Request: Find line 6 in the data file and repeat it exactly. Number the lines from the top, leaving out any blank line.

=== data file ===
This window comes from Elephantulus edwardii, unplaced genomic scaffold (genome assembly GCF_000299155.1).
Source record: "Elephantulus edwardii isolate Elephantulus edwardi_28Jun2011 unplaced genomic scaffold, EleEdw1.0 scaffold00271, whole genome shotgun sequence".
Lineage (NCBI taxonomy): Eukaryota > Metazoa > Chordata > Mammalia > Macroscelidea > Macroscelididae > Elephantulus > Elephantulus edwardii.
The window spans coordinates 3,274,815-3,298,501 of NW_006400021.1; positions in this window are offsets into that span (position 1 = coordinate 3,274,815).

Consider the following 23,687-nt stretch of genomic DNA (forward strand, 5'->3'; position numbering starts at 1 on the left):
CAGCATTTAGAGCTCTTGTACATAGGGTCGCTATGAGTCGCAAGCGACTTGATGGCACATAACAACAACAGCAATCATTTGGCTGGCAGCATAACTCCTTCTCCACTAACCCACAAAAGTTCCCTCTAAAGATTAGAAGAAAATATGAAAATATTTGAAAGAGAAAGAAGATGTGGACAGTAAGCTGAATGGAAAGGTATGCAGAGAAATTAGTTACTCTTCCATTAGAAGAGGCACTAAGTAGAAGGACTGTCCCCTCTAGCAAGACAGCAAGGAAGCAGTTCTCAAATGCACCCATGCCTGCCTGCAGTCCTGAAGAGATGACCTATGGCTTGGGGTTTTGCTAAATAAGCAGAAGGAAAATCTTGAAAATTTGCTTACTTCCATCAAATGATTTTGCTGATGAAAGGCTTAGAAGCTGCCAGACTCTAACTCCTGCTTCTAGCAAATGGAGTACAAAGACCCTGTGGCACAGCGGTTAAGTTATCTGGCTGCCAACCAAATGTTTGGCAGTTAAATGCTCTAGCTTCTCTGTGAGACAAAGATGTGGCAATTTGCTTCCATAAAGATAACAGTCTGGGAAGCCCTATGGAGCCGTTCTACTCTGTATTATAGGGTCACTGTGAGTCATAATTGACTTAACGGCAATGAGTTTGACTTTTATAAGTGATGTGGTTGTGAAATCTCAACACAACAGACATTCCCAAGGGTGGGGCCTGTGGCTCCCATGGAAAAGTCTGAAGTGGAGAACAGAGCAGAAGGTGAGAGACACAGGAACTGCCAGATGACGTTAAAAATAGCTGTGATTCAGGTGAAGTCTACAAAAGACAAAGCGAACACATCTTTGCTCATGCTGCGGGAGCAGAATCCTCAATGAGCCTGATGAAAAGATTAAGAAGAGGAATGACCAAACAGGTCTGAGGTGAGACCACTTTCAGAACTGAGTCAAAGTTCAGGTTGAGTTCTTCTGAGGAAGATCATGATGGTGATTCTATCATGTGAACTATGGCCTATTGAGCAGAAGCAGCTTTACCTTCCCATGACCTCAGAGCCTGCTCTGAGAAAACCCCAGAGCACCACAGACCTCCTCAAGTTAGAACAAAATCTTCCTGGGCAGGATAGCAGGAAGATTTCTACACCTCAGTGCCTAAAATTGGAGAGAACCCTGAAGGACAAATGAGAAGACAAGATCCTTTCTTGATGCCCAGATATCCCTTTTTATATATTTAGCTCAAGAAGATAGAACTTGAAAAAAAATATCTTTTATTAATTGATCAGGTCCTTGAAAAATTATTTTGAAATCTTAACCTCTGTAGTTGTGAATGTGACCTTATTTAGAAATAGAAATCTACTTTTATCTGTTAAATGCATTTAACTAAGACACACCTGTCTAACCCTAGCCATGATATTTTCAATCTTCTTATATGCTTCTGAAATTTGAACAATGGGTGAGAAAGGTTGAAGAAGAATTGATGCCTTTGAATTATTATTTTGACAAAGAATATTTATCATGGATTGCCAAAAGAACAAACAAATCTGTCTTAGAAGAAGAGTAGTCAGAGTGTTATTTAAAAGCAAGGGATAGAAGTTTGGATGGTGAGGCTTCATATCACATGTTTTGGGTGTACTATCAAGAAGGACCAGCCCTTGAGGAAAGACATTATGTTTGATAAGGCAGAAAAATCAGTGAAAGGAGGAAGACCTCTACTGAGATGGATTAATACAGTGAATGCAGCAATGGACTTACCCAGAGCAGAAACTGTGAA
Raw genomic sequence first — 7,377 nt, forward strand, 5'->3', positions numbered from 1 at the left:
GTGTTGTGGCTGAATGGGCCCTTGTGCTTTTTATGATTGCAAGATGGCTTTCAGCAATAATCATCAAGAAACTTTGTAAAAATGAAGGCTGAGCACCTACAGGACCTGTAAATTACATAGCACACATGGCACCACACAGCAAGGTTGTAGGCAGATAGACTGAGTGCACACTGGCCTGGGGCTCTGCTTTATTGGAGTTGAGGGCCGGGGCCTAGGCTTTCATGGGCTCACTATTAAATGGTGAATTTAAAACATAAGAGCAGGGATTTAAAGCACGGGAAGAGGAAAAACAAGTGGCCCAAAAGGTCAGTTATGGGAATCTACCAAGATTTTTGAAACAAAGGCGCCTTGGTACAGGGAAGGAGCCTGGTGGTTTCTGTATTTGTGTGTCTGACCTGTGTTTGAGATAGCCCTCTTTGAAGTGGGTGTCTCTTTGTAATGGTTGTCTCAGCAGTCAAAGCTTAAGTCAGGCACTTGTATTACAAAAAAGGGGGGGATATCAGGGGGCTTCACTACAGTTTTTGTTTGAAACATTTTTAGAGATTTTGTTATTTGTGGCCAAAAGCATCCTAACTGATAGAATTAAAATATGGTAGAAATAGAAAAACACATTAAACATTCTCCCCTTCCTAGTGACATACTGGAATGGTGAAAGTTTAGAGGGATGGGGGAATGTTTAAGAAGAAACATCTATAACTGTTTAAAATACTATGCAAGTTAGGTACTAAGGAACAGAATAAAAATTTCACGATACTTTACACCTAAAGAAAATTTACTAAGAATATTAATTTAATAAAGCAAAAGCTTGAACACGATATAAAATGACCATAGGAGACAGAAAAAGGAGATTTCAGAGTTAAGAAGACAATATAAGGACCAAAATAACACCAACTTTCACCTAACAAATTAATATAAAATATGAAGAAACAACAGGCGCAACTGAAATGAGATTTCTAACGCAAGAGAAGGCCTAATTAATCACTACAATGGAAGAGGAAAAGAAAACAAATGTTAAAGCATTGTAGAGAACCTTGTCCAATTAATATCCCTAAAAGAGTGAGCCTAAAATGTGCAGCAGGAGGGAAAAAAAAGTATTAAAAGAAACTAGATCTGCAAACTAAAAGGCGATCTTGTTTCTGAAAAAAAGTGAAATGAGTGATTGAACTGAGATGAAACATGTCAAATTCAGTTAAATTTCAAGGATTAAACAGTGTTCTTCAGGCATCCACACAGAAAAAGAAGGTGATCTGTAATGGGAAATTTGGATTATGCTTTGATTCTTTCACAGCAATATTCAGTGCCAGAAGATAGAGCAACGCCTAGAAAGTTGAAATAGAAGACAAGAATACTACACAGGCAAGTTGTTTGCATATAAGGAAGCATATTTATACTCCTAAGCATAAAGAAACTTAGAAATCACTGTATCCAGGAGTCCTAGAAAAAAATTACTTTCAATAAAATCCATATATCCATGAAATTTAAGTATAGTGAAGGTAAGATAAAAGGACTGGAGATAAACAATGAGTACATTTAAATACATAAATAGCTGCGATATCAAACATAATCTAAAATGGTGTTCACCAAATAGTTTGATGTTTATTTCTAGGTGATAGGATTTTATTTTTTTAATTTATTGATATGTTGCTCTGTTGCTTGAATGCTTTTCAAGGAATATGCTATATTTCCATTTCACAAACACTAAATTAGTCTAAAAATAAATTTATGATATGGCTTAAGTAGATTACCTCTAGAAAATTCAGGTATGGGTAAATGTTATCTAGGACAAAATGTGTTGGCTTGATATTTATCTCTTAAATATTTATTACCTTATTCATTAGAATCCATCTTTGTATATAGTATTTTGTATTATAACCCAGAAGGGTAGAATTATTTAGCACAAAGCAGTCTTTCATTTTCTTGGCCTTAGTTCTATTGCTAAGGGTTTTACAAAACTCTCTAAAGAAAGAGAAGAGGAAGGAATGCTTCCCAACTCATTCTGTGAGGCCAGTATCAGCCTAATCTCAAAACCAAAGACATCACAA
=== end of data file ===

CAGCATTTAGAGCTCTTGTACATAGGGTCGCTATGAGTCGCAAGCGACTTGATGGCACATAACAACAACAGCAATCATTTGGCTGGCAGCATAACTCCTTCTCCACTAACCCACAAAAGTTCCCTCTAAAGATTAGAAGAAAATATGAAAATATTTGAAAGAGAAAGAAGATGTGGACAGTAAGCTGAATGGAAAGGTATGCAGAGAAATTAGTTACTCTTCCATTAGAAGAGGCACTAAGTAGAAGGACTGTCCCCTCTAGCAAGACAGCAAGGAAGCAGTTCTCAAATGCACCCATGCCTGCCTGCAGTCCTGAAGAGATGACCTATGGCTTGGGGTTTTGCTAAATAAGCAGAAGGAAAATCTTGAAAATTTGCTTACTTCCATCAAATGATTTTGCTGATGAAAGGCTTAGAAGCTGCCAGACTCTAACTCCTGCTTCTAGCAAATGGAGTACAAAGACCCTGTGGCACAGCGGTTAAGTTATCTGGCTGCCAACCAAATGTTTGGCAGTTAAATGCTCTAGCTTCTCTGTGAGACAAAGATGTGGCAATTTGCTTCCATAAAGATAACAGTCTGGGAAGCCCTATGGAGCCGTTCTACTCTGTATTATAGGGTCACTGTGAGTCATAATTGACTTAACGGCAATGAGTTTGACTTTTATAAGTGATGTGGTTGTGAAATCTCAACACAACAGACATTCCCAAGGGTGGGGCCTGTGGCTCCCATGGAAAAGTCTGAAGTGGAGAACAGAGCAGAAGGTGAGAGACACAGGAACTGCCAGATGACGTTAAAAATAGCTGTGATTCAGGTGAAGTCTACAAAAGACAAAGCGAACACATCTTTGCTCATGCTGCGGGAGCAGAATCCTCAATGAGCCTGATGAAAAGATTAAGAAGAGGAATGACCAAACAGGTCTGAGGTGAGACCACTTTCAGAACTGAGTCAAAGTTCAGGTTGAGTTCTTCTGAGGAAGATCATGATGGTGATTCTATCATGTGAACTATGGCCTATTGAGCAGAAGCAGCTTTACCTTCCCATGACCTCAGAGCCTGCTCTGAGAAAACCCCAGAGCACCACAGACCTCCTCAAGTTAGAACAAAATCTTCCTGGGCAGGATAGCAGGAAGATTTCTACACCTCAGTGCCTAAAATTGGAGAGAACCCTGAAGGACAAATGAGAAGACAAGATCCTTTCTTGATGCCCAGATATCCCTTTTTATATATTTAGCTCAAGAAGATAGAACTTGAAAAAAAATATCTTTTATTAATTGATCAGGTCCTTGAAAAATTATTTTGAAATCTTAACCTCTGTAGTTGTGAATGTGACCTTATTTAGAAATAGAAATCTACTTTTATCTGTTAAATGCATTTAACTAAGACACACCTGTCTAACCCTAGCCATGATATTTTCAATCTTCTTATATGCTTCTGAAATTTGAACAATGGGTGAGAAAGGTTGAAGAAGAATTGATGCCTTTGAATTATTATTTTGACAAAGAATATTTATCATGGATTGCCAAAAGAACAAACAAATCTGTCTTAGAAGAAGAGTAGTCAGAGTGTTATTTAAAAGCAAGGGATAGAAGTTTGGATGGTGAGGCTTCATATCACATGTTTTGGGTGTACTATCAAGAAGGACCAGCCCTTGAGGAAAGACATTATGTTTGATAAGGCAGAAAAATCAGTGAAAGGAGGAAGACCTCTACTGAGATGGATTAATACAGTGAATGCAGCAATGGACTTACCCAGAGCAGAAACTGTGAA